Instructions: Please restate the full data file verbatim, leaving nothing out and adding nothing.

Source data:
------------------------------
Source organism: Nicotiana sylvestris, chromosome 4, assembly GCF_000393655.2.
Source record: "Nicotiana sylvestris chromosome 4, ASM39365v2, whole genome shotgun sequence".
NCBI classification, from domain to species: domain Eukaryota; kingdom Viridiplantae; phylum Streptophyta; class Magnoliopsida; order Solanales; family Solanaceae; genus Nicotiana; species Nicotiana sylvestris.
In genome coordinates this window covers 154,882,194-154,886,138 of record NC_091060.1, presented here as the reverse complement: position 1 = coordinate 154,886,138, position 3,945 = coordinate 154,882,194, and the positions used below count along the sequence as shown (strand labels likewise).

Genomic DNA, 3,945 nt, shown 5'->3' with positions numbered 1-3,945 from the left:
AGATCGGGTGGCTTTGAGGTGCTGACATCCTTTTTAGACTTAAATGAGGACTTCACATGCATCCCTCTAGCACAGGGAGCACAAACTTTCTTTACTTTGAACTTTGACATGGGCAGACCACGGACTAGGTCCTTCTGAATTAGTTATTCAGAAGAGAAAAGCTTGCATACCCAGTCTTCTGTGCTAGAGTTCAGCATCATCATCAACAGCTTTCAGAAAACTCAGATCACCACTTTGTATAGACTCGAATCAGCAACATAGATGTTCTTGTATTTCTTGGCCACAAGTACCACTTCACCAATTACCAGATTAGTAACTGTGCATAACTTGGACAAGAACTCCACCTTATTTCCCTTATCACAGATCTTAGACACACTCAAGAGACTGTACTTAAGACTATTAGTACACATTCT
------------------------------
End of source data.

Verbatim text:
Source organism: Nicotiana sylvestris, chromosome 4, assembly GCF_000393655.2.
Source record: "Nicotiana sylvestris chromosome 4, ASM39365v2, whole genome shotgun sequence".
NCBI classification, from domain to species: domain Eukaryota; kingdom Viridiplantae; phylum Streptophyta; class Magnoliopsida; order Solanales; family Solanaceae; genus Nicotiana; species Nicotiana sylvestris.
In genome coordinates this window covers 154,882,194-154,886,138 of record NC_091060.1, presented here as the reverse complement: position 1 = coordinate 154,886,138, position 3,945 = coordinate 154,882,194, and the positions used below count along the sequence as shown (strand labels likewise).

Genomic DNA, 3,945 nt, shown 5'->3' with positions numbered 1-3,945 from the left:
AGATCGGGTGGCTTTGAGGTGCTGACATCCTTTTTAGACTTAAATGAGGACTTCACATGCATCCCTCTAGCACAGGGAGCACAAACTTTCTTTACTTTGAACTTTGACATGGGCAGACCACGGACTAGGTCCTTCTGAATTAGTTATTCAGAAGAGAAAAGCTTGCATACCCAGTCTTCTGTGCTAGAGTTCAGCATCATCATCAACAGCTTTCAGAAAACTCAGATCACCACTTTGTATAGACTCGAATCAGCAACATAGATGTTCTTGTATTTCTTGGCCACAAGTACCACTTCACCAATTACCAGATTAGTAACTGTGCATAACTTGGACAAGAACTCCACCTTATTTCCCTTATCACAGATCTTAGACACACTCAAGAGACTGTACTTAAGACTATTAGTACACATTCT